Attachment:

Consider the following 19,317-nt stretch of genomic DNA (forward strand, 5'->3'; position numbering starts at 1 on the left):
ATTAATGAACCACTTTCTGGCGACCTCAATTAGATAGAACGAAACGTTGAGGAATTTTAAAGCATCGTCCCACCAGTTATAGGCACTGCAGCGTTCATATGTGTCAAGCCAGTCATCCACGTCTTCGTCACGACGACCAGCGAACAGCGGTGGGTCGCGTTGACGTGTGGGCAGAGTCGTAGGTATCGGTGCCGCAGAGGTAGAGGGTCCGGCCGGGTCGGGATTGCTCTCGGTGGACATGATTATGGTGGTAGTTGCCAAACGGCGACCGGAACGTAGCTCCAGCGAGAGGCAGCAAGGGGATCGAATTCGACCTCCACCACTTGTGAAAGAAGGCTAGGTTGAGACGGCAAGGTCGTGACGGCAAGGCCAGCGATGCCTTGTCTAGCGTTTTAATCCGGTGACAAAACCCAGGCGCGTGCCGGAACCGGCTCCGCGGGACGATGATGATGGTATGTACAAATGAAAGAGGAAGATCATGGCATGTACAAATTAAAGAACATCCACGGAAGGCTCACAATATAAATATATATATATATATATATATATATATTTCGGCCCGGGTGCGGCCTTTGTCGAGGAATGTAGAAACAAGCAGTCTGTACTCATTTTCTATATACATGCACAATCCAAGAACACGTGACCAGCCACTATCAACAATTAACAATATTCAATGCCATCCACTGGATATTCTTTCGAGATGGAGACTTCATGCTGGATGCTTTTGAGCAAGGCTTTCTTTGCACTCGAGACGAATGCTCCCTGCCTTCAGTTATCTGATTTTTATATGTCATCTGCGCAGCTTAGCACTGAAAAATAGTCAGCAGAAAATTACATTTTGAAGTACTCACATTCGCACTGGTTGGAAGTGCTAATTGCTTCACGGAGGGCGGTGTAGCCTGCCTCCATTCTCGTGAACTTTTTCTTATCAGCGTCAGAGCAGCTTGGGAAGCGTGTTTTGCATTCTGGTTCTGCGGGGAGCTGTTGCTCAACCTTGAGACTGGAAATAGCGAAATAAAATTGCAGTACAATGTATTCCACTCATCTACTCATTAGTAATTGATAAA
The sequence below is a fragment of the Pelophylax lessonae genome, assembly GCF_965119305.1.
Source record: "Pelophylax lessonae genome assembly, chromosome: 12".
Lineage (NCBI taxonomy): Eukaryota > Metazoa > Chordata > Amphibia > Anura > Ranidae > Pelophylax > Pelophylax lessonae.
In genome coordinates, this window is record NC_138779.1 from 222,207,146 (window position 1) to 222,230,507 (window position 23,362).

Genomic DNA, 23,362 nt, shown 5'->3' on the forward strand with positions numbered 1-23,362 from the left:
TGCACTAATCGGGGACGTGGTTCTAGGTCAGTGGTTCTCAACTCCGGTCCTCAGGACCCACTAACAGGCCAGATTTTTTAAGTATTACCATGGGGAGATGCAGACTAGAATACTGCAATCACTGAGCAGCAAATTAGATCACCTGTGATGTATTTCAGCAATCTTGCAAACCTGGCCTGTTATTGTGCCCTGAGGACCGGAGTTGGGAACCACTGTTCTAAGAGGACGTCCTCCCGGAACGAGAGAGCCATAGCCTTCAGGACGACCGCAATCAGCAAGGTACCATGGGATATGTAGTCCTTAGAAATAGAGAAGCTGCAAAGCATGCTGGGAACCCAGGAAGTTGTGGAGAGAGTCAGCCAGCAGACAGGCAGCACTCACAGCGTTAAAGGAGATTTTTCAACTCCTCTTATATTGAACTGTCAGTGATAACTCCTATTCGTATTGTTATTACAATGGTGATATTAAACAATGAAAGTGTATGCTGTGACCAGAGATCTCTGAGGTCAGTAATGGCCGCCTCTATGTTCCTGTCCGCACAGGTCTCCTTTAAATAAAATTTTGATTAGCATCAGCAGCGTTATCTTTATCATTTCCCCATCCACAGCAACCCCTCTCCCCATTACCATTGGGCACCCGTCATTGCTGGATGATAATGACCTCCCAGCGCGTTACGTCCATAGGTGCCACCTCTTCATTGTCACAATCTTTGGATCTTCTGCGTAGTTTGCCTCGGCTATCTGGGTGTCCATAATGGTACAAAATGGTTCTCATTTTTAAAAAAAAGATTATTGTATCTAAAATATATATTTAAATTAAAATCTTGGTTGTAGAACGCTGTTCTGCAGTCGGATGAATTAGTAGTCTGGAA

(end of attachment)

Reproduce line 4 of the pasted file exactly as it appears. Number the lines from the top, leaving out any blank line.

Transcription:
Source record: "Pelophylax lessonae genome assembly, chromosome: 12".